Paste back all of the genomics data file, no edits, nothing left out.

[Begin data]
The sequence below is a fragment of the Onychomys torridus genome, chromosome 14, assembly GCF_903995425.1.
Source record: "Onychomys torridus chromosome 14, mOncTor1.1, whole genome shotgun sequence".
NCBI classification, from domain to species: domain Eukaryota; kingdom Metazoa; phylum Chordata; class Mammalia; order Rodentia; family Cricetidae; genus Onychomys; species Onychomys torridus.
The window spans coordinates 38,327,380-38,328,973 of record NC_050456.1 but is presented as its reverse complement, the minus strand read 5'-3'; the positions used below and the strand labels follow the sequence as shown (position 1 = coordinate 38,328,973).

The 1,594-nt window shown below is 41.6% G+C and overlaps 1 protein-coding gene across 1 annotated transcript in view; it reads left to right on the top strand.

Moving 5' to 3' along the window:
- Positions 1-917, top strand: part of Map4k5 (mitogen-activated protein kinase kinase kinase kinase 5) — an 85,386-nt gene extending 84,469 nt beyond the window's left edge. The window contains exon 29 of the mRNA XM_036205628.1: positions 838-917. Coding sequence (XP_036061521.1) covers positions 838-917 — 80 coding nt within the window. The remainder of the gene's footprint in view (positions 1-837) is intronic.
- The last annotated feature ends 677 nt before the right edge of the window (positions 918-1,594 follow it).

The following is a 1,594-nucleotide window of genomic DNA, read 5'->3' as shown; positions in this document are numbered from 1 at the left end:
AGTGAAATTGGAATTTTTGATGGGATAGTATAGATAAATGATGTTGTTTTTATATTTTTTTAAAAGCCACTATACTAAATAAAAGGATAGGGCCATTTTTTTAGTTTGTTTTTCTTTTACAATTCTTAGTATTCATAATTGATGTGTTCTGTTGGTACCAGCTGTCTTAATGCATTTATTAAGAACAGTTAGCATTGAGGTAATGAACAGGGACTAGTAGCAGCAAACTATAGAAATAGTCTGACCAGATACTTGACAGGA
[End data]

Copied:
The sequence below is a fragment of the Onychomys torridus genome, chromosome 14, assembly GCF_903995425.1.
Source record: "Onychomys torridus chromosome 14, mOncTor1.1, whole genome shotgun sequence".
NCBI classification, from domain to species: domain Eukaryota; kingdom Metazoa; phylum Chordata; class Mammalia; order Rodentia; family Cricetidae; genus Onychomys; species Onychomys torridus.
The window spans coordinates 38,327,380-38,328,973 of record NC_050456.1 but is presented as its reverse complement, the minus strand read 5'-3'; the positions used below and the strand labels follow the sequence as shown (position 1 = coordinate 38,328,973).

The 1,594-nt window shown below is 41.6% G+C and overlaps 1 protein-coding gene across 1 annotated transcript in view; it reads left to right on the top strand.

Moving 5' to 3' along the window:
- Positions 1-917, top strand: part of Map4k5 (mitogen-activated protein kinase kinase kinase kinase 5) — an 85,386-nt gene extending 84,469 nt beyond the window's left edge. The window contains exon 29 of the mRNA XM_036205628.1: positions 838-917. Coding sequence (XP_036061521.1) covers positions 838-917 — 80 coding nt within the window. The remainder of the gene's footprint in view (positions 1-837) is intronic.
- The last annotated feature ends 677 nt before the right edge of the window (positions 918-1,594 follow it).

The following is a 1,594-nucleotide window of genomic DNA, read 5'->3' as shown; positions in this document are numbered from 1 at the left end:
AGTGAAATTGGAATTTTTGATGGGATAGTATAGATAAATGATGTTGTTTTTATATTTTTTTAAAAGCCACTATACTAAATAAAAGGATAGGGCCATTTTTTTAGTTTGTTTTTCTTTTACAATTCTTAGTATTCATAATTGATGTGTTCTGTTGGTACCAGCTGTCTTAATGCATTTATTAAGAACAGTTAGCATTGAGGTAATGAACAGGGACTAGTAGCAGCAAACTATAGAAATAGTCTGACCAGATACTTGACAGGA